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Rabo cuts wheat price hopes but less gloomy on soy

Rabobank slashed its forecast for wheat prices, foreseeing the prospect for a leap in world inventories, but reduced expectations for a decline in soybean prices, and was more upbeat on cotton futures too.

The bank cut by up to $0.80 a bushel its forecast for wheat prices in Chicago's futures market, seeing them continuing to decline to the lowest level, on a quarter-average basis, in four years.

While US futures had "shown some resilience in recent weeks", helped by the impact of cold weather in hampering North American logistics and raising concerns over the health of winter wheat seedlings, price prospects were being undermined by the promising condition of crops elsewhere.

"Favourable conditions in many of the world's major wheat-growing regions, including the European Union and the Black Sea, are anticipated to result in an overall 20m-tonne, year-on-year increase in global wheat stocks," Rabobank said.

"As we get closer to the harvest of these crops, we expect global wheat prices to come under increasing pressure."

'Unfavourable planting conditions'

The forecast for a large rise in world wheat stocks contrasts with ideas unveiled by US Department of Agriculture officials last week that a fall in world wheat output, and a rise in food use, "should prevent an increase in global 2014-15 ending stocks.

Rabobank wheat price forecasts and (change on last)

Q1 2014: $5.90 a bushel, (-$0.55)

Q2 2014: $5.80 a bushel, (-$0.60)

Q3 2014: $5.70 a bushel, (-$0.70)

Q4 2014: $5.60 a bushel, (-$0.80)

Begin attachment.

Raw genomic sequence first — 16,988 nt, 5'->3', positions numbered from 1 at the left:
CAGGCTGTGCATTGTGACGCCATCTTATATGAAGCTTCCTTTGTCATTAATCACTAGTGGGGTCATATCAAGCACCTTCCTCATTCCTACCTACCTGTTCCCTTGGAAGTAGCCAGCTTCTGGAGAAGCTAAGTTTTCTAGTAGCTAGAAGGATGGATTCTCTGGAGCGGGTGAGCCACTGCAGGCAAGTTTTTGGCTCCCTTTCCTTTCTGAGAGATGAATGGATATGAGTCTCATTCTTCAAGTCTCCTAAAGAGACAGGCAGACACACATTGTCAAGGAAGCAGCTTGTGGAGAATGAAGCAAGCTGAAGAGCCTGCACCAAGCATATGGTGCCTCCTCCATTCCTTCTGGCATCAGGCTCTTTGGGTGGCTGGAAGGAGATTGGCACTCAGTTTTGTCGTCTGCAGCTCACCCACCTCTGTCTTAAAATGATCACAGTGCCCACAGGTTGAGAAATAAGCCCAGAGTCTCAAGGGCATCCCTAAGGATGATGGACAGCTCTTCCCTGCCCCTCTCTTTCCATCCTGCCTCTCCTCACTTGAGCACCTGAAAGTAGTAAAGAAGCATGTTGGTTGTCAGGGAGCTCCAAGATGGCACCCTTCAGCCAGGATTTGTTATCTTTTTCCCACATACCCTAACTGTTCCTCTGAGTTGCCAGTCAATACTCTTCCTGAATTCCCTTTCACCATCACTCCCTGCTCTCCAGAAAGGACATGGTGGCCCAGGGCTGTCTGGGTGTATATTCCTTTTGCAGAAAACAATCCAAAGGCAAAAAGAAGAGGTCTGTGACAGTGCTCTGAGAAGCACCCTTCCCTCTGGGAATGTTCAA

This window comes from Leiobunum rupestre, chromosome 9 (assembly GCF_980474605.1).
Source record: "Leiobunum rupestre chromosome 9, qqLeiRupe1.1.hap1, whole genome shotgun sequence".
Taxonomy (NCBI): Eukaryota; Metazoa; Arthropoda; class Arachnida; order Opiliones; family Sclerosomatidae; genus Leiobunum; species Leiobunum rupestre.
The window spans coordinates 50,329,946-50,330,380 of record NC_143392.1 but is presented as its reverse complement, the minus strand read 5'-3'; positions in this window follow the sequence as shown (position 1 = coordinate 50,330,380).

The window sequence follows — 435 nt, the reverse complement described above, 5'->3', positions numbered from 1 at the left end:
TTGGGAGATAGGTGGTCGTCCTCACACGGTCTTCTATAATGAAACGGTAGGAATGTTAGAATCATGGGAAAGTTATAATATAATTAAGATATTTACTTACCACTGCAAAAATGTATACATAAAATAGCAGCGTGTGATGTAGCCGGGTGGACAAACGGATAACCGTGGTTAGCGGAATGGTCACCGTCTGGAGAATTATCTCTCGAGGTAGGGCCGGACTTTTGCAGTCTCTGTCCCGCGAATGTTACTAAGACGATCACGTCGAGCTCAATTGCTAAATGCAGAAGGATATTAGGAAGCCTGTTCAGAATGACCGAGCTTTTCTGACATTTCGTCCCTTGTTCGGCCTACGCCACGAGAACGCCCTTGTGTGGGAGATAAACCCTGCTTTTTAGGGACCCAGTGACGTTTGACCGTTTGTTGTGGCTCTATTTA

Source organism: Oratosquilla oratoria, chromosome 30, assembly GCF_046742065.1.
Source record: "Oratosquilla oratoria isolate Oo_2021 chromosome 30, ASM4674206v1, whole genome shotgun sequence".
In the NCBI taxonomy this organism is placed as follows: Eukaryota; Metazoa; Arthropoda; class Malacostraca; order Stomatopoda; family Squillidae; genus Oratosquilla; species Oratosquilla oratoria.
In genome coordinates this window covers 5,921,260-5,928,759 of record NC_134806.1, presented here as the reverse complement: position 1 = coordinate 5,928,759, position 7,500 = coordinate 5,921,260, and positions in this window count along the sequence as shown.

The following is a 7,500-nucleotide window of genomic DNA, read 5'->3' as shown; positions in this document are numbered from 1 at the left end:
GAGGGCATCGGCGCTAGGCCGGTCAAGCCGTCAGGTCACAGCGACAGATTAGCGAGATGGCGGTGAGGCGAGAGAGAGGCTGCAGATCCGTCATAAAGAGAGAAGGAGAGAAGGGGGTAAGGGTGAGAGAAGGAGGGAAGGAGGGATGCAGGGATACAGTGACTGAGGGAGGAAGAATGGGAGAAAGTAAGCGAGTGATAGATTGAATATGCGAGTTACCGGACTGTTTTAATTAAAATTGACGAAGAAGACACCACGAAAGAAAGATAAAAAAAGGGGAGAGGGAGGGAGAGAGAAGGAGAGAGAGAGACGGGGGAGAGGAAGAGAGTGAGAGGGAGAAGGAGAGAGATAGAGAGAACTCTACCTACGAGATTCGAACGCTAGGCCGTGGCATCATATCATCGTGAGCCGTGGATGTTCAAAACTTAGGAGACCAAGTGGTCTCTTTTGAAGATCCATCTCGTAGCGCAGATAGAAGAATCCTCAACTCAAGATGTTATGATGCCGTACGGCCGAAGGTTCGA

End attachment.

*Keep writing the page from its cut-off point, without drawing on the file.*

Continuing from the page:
Prices: quarter average, Chicago front futures contract

"Winter weather in the northern hemisphere has been mostly favourable for winter wheat outside the US," the USDA said.

"However, Russia's winter wheat planting was reduced by unfavourable planting conditions last fall."

Separately, researchers at the EU's Mars research unit on Monday flagged "moderate frost-kill events" in some parts of southern Russia and central Ukraine, but said that winterkill in Europe had been "very limited", and downplayed damage to crops from heavy rains in western areas too.

'Extremely tight stocks'

However, Rabobank upgraded its forecast for Chicago soybean prices, albeit to levels below those futures are currently suggesting.

Rabobank soybean price forecasts and (change on last)

Q1 2014: $12.75 a bushel, (+$0.25)

Q2 2014: $12.60 a bushel, (+$0.60)

Q3 2014: $12.00 a bushel, (+$0.20)

Q4 2014: $11.60 a bushel, (+$0.90)

Prices: quarter average, Chicago front futures contract

US supplies of soybeans left over from last season are "extremely tight, underpinning current price strength", the bank said, highlighting also support from "sustained purchases" of the oilseed by China, the top importing country.

While large South American harvests will undermine prices, some of Brazil's logistical hiccups "are likely to continue", constraining the country's competitiveness in export markets.

Selling by Argentine growers, who are hoarding crops as a dollar-denominated hedge against a falling peso, will "remain reserved".

While selling by growers - who have sold forward only 6.4% of their next soybean crop, compared with 14% a year ago will pick up next month, as farmers raise cash to pay for fertilizers and taxes, "the wider pattern throughout the season will continue to be one of crop retention".

Cotton outlook

For cotton too, the bank lifted price prospects, by up to 10 cents a pound, citing the USDA forecast for domestic stocks to end 2013-14 down 23% at 3.0m bales, "with the potential for further reductions".

US cotton exports are "well on track" to meet the USDA's target of 10.5m bales for this season.

Nonetheless, the bank forecast a retreat in cotton prices too later this year, noting the prospect of increases in stocks held by rival exporters Australia and Brazil over 2013-14, and expectations for a rise in US plantings for the 2014 harvest.

US sowings will rise by 1.8m acres, lifting the harvest to "nearly 16m bales".

The USDA last week, in its initial forecast for US cotton output this year, forecast a 1.1m-acre rise to 115m acres in plantings, but a 3.1m-bale rise to 16.3m bales in production.

Rabobank added that "elevated cotton prices by historical standards and low alternate summer cropping margins are expected to drive global cotton production [up] by 3% year on year".

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